Twin Cities riders believed transit arrived more quickly at shelters or stations compared with stops at curbside signs.
We've said it before and we'll say it again: Waiting for the bus can be brutal. Sometimes it gets so bad that our minds start to play tricks on us, and the wait feels even longer than it actually is. A 1993 study found that one minute of wait time felt closer to 4.4 minutes of travel time. That means that if you have a 20-minute commute, you might feel like you should have been home already after a 5-minute wait.
Fortunately, transit agencies and experts are starting to appreciate ways to make the wait feel better. In addition to, you know, actually running more buses, deploying real-time transit information makes wait times far more bearable. And, believe it or not, the quality of the bus stop itself might make a difference, too—with a general rule that the nicer the setting, the easier the wait.
That's what transport scholar Yingling Fan of the University of Minnesota and colleagues report in a new, unpublished working paper (spotted by Eric Roper at the Star Tribune). The researchers observed actual wait times among 822 riders at 36 bus and light rail stops across the Twin Cities. They then boarded the transit vehicle and surveyed the riders to measure their perceived wait times—how long the wait felt.
As with most cities, the quality of transit stations or stops in Minneapolis-St. Paul varies considerably. There are sleek new light rail stations, and there are also hundreds of high-ridership bus stops that lack any sort of coverage, often prompting riders to duck the elements in nearby stores. The researchers split the stop categories into three types: no shelter (e.g., a curbside transit sign), a basic bus shelter (a bench and protection from bad weather), and a full-fledged station (partially or completely enclosed).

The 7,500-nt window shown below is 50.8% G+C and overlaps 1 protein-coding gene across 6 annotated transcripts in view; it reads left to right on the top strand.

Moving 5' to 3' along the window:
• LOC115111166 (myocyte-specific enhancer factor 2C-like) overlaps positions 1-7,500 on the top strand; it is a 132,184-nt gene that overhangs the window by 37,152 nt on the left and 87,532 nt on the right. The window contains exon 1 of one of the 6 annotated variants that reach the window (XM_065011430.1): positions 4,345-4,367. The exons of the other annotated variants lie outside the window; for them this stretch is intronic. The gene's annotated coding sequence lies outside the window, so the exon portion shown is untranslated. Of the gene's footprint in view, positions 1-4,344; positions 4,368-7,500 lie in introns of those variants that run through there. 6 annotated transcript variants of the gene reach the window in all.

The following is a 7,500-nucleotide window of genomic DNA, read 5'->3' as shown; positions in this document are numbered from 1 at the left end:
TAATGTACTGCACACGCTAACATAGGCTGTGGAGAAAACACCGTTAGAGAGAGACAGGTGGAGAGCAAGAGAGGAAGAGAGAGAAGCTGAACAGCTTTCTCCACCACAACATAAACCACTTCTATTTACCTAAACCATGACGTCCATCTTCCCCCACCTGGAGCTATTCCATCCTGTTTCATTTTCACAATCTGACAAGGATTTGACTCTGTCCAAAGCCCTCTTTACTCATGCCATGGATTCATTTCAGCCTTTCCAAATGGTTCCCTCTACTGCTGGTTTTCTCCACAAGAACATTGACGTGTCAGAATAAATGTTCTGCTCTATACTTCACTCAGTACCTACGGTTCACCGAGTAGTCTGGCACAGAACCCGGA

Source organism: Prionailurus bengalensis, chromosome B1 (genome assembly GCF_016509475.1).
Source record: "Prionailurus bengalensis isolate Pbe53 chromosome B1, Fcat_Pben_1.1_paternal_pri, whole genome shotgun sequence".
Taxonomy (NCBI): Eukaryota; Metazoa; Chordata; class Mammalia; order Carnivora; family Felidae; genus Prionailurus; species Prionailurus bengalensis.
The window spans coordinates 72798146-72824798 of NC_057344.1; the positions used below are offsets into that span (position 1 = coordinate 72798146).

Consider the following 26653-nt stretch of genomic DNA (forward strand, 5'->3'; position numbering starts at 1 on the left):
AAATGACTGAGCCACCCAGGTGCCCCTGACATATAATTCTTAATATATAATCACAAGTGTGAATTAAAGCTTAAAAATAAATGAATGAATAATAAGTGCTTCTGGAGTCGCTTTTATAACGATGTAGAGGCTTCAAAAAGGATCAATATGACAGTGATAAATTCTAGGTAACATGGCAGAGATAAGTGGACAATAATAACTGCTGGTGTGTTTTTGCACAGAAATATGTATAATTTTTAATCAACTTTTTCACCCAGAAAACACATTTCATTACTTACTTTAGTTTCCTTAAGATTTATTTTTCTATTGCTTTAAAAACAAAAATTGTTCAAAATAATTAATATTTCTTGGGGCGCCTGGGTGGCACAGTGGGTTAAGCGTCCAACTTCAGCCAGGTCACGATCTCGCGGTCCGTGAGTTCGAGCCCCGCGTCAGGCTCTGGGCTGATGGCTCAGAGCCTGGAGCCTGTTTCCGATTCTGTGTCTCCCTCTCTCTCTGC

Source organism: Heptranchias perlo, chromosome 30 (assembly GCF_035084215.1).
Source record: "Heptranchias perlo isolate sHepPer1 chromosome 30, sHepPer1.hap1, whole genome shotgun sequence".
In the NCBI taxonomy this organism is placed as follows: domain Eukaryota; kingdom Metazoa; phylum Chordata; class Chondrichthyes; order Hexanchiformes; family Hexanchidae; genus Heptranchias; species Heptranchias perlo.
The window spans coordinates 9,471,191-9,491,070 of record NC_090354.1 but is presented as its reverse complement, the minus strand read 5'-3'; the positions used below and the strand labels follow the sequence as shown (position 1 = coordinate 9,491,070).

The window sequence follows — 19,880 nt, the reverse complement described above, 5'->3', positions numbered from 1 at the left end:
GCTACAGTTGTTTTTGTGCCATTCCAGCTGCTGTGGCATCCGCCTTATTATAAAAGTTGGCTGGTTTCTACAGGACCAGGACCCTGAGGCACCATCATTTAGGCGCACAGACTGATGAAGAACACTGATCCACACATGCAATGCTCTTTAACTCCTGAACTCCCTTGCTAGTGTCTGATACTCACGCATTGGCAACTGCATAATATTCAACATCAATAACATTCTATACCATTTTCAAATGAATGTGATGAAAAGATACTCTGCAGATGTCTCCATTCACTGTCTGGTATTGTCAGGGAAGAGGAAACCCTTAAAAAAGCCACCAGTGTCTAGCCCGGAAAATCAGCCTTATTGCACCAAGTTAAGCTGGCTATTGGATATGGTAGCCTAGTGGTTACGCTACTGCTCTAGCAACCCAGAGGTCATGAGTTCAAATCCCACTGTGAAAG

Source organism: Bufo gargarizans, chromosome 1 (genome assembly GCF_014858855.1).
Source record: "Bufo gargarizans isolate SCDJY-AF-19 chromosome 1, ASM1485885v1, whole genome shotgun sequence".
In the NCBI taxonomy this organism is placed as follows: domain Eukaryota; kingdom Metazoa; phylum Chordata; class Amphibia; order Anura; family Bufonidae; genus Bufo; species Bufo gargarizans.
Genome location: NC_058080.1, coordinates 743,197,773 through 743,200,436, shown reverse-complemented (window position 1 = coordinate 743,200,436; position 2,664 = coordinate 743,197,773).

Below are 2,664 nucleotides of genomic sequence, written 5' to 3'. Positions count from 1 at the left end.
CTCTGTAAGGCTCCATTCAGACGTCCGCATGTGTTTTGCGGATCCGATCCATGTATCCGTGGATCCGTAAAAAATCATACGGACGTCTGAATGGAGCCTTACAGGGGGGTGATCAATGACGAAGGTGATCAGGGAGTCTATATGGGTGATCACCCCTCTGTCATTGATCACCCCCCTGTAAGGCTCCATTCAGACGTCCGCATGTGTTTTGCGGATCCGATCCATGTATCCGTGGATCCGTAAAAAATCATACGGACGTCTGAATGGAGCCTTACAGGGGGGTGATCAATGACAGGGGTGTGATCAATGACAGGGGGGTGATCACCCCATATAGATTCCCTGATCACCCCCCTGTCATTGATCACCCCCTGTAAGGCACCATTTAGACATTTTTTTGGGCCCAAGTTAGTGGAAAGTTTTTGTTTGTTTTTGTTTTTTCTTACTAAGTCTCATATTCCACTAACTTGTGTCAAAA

On paper, stop quality shouldn't affect wait time, but in the minds of riders it seems to do just that. At a no-shelter stop, riders perceived a 5-minute wait to feel longer than that—about 6 minutes, on average. But riders at the other types of stops, either shelters or full stations, had the opposite experience: a 5-minute wait felt closer to 3 minutes. The researchers report:
The presence of some type of shelter does appear to reduce perceptions of waiting time for actual waits of 10 minutes or less. Shelter type, however, does not appear to make a significant difference in terms of time perceptions. … Within the first 10 minutes, however, the greatest impact on estimated waiting times appears to come from any shelter versus no shelter.
The study did have some shortcomings. For starters, a 5-minute wait isn't long at all, fitting well within the definition of show-up-and-go service. Perceived wait times converged after 10 minutes regardless of station type, though the findings for riders who waited this long weren't as reliable, since there were far fewer of them. There's also the general human tendency to round number into five and tens; someone who registers a three-minute wait might call it five out of instinct.
The authors don't speculate much about why waiting at a covered shelter or station beats waiting at a curbside sign. Maybe the lighting or coverage or seating reduced stress in general, or maybe the shelter (like hold music) just conveyed the sense that someone cares.
Whatever the reason, the findings are in line with other work showing that psychological factors influence transit satisfaction. This means that providing a basic bus shelter (which in the Twin Cities costs about $6,000) might be a low-cost way to improve the perception of service without actually improving service at all. That's not an ideal fix—better for the bus to arrive often and on-time—but it might keep riders happy enough with the idea of transit until the reality catches up.
(Top image via Susan Sermoneta/Flickr.)